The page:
(from Sunday)

I like the insularity of weekends. Me at home alone with nobody around playing around on the computer or letting emails ferment in the ‘Action’ folder. Nice and quiet. Except for the Blue Angels. It looks like it’ll be clearer today outside so they’ll be able to drop cluster bombs on the surbanites longer than yesterday.

Do you ever imagine your hometown in a war? Sometimes I imagine what Chicago would be like if it were in the same condition as Falluja or Baghdad. Tanks patrolling the streets. Fences separating neighborhoods. Rotting stench of garbage piling up or sewage in the streets. Total break down of social order. Or I imagine Chicago 28 days later with the infected running up the 6 flights of stairs in my building and then hurling themselves against my door that I’ve thankfully bolted shut and barricaded with plywood and 2 x 4s. I probably need to stock up on a month’s worth of water, dry foods and get an AM radio or a CB – that and a power generator or solar cells I can hang out the window. The city would be so quiet at night with only the sounds of the gestapo raids a few blocks away. You would be able to see the stars and even hear the mass executions happening inside Wrigley Fields. Alcohol and cigarettes and drugs become the new currency. I’ve commandeered the entire floor since the residents left long ago. Except in room 601 which they barricaded and no one has heard from them in weeks – though you can hear the flies buzzing inside. Or I think of the book Hiroshima and how all of the survivors made their way to the waters to try and cool their burns. Hollywood Beach becomes an outdoor morgue as the lack of tides means bodies float for days as scavenging birds search for a delicious eyeball. I think since Americans haven’t experienced the affects of the war at home (save Pearl Harbor and WTC) that there’s a big fetishizing of a human-induced apocalypse. Or maybe I’m just crazy.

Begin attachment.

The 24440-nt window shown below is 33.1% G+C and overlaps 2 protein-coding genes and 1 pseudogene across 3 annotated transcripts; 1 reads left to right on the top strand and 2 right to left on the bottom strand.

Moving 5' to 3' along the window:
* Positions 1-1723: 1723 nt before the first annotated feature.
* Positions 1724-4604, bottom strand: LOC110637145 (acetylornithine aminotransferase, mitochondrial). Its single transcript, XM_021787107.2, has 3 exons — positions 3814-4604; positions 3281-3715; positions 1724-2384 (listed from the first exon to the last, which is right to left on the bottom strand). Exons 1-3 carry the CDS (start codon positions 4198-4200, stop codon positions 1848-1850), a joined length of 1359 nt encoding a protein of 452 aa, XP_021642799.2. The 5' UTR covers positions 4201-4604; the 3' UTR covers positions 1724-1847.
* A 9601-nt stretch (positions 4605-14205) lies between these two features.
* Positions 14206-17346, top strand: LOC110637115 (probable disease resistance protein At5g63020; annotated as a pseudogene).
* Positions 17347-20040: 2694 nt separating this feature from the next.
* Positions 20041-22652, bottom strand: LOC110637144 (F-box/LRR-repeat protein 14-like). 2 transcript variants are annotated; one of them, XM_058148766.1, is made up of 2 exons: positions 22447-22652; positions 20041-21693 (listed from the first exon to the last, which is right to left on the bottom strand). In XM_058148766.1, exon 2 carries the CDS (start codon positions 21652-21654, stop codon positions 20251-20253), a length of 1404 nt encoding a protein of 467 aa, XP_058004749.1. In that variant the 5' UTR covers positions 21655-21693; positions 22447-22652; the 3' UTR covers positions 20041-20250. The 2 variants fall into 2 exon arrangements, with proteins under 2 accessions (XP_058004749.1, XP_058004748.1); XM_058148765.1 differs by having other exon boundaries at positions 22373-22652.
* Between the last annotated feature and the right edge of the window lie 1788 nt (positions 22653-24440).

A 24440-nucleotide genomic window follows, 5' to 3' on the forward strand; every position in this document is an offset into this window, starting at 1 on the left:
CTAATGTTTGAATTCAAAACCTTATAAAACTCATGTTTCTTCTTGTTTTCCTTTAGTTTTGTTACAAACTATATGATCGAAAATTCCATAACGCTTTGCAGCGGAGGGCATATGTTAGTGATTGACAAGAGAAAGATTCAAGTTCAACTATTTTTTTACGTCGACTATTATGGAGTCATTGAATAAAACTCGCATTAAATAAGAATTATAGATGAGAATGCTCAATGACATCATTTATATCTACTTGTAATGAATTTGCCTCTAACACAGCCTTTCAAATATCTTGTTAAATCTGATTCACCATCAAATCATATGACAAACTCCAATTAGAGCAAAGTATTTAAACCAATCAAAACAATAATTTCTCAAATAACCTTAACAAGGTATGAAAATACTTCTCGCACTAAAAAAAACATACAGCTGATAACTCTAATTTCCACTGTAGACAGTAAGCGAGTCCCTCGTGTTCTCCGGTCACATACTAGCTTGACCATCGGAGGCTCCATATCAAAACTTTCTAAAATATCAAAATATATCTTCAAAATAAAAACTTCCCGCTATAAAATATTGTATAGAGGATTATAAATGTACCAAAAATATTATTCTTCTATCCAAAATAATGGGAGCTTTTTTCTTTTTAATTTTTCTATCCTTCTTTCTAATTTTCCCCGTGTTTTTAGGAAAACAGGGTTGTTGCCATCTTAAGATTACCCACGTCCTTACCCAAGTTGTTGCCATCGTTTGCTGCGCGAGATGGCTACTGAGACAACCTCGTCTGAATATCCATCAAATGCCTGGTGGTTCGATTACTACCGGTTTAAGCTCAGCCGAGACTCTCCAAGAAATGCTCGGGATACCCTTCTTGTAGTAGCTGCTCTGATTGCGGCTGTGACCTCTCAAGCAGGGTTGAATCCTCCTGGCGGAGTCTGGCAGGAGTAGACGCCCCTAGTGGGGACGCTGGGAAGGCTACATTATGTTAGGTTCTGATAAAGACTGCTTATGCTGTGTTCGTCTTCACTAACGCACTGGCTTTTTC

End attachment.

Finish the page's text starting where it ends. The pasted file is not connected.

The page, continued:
One response to “(from Sunday)”

  1. Bill Avatar

    I think we Americans are rather complacent about the ramifications of war on society’s infrastructure. When Katrina blew on shore in NO, we saw what things could be like in a war situation. Everything normal would be suspended indefinitely. Each Labor Day weekend the airshow comes to Cleveland. For a week prior, jets are racing around the skies over the downtown and some outlying areas. It is unnerving to hear the shrieking engines as they zoom low overhead. Sometimes, I can see them from my office window in the hospital where I work. These are just some of the sounds of what a war might be like. My greatest fear is being separated from my honey should some disaster befall us. I would so want to be with him at such a time. We have to go together in the end.

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